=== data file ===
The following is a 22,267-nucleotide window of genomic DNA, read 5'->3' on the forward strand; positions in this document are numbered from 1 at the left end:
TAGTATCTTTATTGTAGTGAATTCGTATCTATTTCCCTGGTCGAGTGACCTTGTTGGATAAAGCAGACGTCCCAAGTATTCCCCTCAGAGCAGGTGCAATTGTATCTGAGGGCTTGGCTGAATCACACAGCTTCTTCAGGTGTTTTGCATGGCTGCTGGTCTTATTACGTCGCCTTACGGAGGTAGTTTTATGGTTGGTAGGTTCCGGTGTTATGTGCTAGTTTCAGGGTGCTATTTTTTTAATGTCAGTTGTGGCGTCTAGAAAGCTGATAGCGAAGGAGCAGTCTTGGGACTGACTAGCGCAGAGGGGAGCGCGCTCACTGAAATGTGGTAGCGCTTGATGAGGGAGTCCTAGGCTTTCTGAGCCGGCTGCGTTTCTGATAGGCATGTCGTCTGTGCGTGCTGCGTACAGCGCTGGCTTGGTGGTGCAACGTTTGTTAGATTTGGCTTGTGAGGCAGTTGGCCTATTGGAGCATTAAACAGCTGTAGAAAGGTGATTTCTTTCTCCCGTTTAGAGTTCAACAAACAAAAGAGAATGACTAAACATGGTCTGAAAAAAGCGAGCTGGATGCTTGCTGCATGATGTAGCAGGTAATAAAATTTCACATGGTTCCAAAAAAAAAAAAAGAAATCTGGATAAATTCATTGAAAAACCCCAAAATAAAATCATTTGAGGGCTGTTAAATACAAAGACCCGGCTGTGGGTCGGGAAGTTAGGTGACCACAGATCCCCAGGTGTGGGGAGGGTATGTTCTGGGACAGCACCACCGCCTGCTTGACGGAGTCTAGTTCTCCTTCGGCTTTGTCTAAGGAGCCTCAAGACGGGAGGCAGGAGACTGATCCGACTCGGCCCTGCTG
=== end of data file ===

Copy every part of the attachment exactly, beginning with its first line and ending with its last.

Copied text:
The following is a 22,267-nucleotide window of genomic DNA, read 5'->3' on the forward strand; positions in this document are numbered from 1 at the left end:
TAGTATCTTTATTGTAGTGAATTCGTATCTATTTCCCTGGTCGAGTGACCTTGTTGGATAAAGCAGACGTCCCAAGTATTCCCCTCAGAGCAGGTGCAATTGTATCTGAGGGCTTGGCTGAATCACACAGCTTCTTCAGGTGTTTTGCATGGCTGCTGGTCTTATTACGTCGCCTTACGGAGGTAGTTTTATGGTTGGTAGGTTCCGGTGTTATGTGCTAGTTTCAGGGTGCTATTTTTTTAATGTCAGTTGTGGCGTCTAGAAAGCTGATAGCGAAGGAGCAGTCTTGGGACTGACTAGCGCAGAGGGGAGCGCGCTCACTGAAATGTGGTAGCGCTTGATGAGGGAGTCCTAGGCTTTCTGAGCCGGCTGCGTTTCTGATAGGCATGTCGTCTGTGCGTGCTGCGTACAGCGCTGGCTTGGTGGTGCAACGTTTGTTAGATTTGGCTTGTGAGGCAGTTGGCCTATTGGAGCATTAAACAGCTGTAGAAAGGTGATTTCTTTCTCCCGTTTAGAGTTCAACAAACAAAAGAGAATGACTAAACATGGTCTGAAAAAAGCGAGCTGGATGCTTGCTGCATGATGTAGCAGGTAATAAAATTTCACATGGTTCCAAAAAAAAAAAAAGAAATCTGGATAAATTCATTGAAAAACCCCAAAATAAAATCATTTGAGGGCTGTTAAATACAAAGACCCGGCTGTGGGTCGGGAAGTTAGGTGACCACAGATCCCCAGGTGTGGGGAGGGTATGTTCTGGGACAGCACCACCGCCTGCTTGACGGAGTCTAGTTCTCCTTCGGCTTTGTCTAAGGAGCCTCAAGACGGGAGGCAGGAGACTGATCCGACTCGGCCCTGCTG